For a brilliant paper on the rationale of this distinction, see Ritter (2005). Bronner, para. 41 (even if that case-law on the exercise of an intellectual property right were applicable to the exercise of any property right whatever...). Moreover, as far as I am aware, no other posterior dealing with refusal to supply tangible property has ever been treated by the ECJ under the perspective of Magill. 121 Opinion of A.G Jacobs in Bronner, para. 62. 122 Microsoft, para. 284. 123 Decision of the Autorit Garante della Concorrenzia et del Mercato (AGCM) of 15 June 2005, Case A364 (AGCM Bulletin n. 23/2005, p.7). In Merck, the AGCM (Italian competition authority) imposed on Merck the obligation to gratuitously license the patent for carbapenem antibiotics to Italian generic drug manufacturer Dobfar. Mercks patent rights had expired in all European countries but Italy, where some particularities of Italian patent law concerning supplementary protection certificates (SPCs) allowed for a particularly long protection. Dobfar intended to manufacture the key active ingredient in Italy, where its production plants were located, and export it abroad. On appeal, the decision was upheld by the Regional Administrative Court of Lazio. Both the ACGM and the Court applied the essential facilities doctrine in its Bronner declination, ignoring the IPspecific new product rule set out in Magill. Although Dobfar pretended to manufacture exactly the same active ingredient, the Italian rulings stated that the new product rule was not applicable to the situation at hand, since the license would have been granted for export and sale to third countries where protection by IPRs was no longer afforded. This view is rather disputable, since an Italian patent right was in place, and it indeed allowed Merck to ban manufacturing of the antibiotics even if solely meant for export. Accordingly, the Magill / IMSHealth doctrine should apply. The question remains if and how the Italian competition authority would have circumvented this doctrine. In my view, Merck - much like the German Standard-Spundfass case shows the limitations of the new product rule in situations of perfect market lock-up, where full replication of the IPR is the only mean of competition. In Merck, the whole of the European market was held captive by a single domestic patent, whose protection would remain unfettered in spite of compulsory licensing. In this vein, the Merck case confirms the trend that IPRs will only be subjected to mandated access if there are peculiar circumstances that make them less worthy of protection in the eyes of competition authorities: much like in Magill, the application of Article 102 in Merck was partly motivated by an oddity of Italian law: an extraordinarily long SPC for pharmaceuticals which made Italian patents inharmoniously stand out among its European equivalents (as a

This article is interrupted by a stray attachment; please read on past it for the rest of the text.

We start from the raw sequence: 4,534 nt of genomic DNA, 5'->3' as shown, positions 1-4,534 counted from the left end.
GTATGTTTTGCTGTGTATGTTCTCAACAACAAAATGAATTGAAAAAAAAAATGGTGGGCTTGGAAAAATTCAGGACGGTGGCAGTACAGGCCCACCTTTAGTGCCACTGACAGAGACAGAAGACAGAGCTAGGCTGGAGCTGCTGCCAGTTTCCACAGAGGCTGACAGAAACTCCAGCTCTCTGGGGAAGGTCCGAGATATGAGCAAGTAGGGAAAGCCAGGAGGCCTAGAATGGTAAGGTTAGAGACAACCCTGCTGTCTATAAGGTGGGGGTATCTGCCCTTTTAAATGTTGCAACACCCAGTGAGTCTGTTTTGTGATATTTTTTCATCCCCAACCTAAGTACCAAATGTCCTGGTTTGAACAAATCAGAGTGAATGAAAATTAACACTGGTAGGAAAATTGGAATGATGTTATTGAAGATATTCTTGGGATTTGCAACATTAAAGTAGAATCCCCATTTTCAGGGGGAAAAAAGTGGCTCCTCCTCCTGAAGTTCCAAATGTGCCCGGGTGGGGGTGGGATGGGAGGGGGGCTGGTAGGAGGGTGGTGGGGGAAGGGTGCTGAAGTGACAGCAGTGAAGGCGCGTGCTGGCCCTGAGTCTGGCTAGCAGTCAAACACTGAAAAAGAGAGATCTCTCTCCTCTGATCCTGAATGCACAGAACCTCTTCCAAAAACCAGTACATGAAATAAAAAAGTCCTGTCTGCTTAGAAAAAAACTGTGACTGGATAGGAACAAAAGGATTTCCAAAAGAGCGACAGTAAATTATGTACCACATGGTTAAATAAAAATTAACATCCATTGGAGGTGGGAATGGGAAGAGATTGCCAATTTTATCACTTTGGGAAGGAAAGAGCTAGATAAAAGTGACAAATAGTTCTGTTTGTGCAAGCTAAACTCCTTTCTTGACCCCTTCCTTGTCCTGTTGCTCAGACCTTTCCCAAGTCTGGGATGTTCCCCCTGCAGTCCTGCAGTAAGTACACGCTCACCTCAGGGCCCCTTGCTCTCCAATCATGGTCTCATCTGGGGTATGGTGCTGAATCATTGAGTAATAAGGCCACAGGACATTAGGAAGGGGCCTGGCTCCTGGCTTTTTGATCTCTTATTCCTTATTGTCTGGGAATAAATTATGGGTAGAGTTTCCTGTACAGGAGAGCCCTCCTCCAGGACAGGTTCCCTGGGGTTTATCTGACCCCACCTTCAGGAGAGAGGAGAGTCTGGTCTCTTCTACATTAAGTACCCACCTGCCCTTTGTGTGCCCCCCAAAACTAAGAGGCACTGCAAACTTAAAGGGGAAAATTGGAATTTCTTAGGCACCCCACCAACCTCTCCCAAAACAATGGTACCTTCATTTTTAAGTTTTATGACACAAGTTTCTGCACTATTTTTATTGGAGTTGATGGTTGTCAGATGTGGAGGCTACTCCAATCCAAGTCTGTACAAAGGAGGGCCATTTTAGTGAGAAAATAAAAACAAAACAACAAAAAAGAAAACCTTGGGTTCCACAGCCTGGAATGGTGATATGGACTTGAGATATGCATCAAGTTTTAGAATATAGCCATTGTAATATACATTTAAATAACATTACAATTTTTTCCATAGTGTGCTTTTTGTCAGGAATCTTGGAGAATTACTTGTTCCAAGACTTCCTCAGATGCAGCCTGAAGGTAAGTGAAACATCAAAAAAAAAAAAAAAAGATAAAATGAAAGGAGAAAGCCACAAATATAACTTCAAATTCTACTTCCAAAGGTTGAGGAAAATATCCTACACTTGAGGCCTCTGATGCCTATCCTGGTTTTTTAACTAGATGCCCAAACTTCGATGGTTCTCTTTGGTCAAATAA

120 119

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On the other hand, it is admittedly controversial if the theoretically less stringent duty to deal set out by Magill still applies in practice, since the Microsoft judgment has to a great extent relaxed Magills three-prong test, as well as other criteria (i.e. notion of likelihood of elimination of competition) common to both the IP and non-IP branches of ECJ case law on essential facilities. Conversely to the latter phenomenon, the Bronner case (now the controlling authority on physical essential facilities124) illustrates in sharp contrast to Microsoft that the benchmark for abuse in connection with tangible property has in turn become higher. This phenomenon is not confined to the European Union. The case-law in the United States also shows a split between courts that outright exempt IP from scrutiny under Section Two of the Sherman Act, and other circuits who, although generally very sceptical on the merits of this sort of cases, at least admit the possibility of taking IP-based refusal to supply to court. Further, this split is also evident in the diverging degree of deference that U.S American courts afford to IP rights as justification for a refusal to supply125. But, does IP deserve special deference and circumspection? Is such difference of treatment justified by legal, economic or IP-policy reasons? The arguments that have been provided by proponents of the distinction, i.e. that IPRs are more important because they incorporate moral right, which cannot be alienated126, or that the very essence of IPRs is to exclude others, fail to convince. As Genevaz observes, [t]he policy arguments in favour of unfettered intellectual property rights are either misguided or advanced at such generality that no clear conclusions can be drawn127. In my view, everything suggests that the distinction is not justified: - First, it shall be noted that there is no legal argument whatsoever to justify a different treatment128. I am not aware of any constitution where IP rights enjoy more protection than conventional property rights. Furthermore, under Article 17 of the recent European Charter of Fundamental Rights, which expressly mentions IP, as well as under Article 1 Protocol 1 to the European Convention on Human Rights, both types of property enjoy the same protection.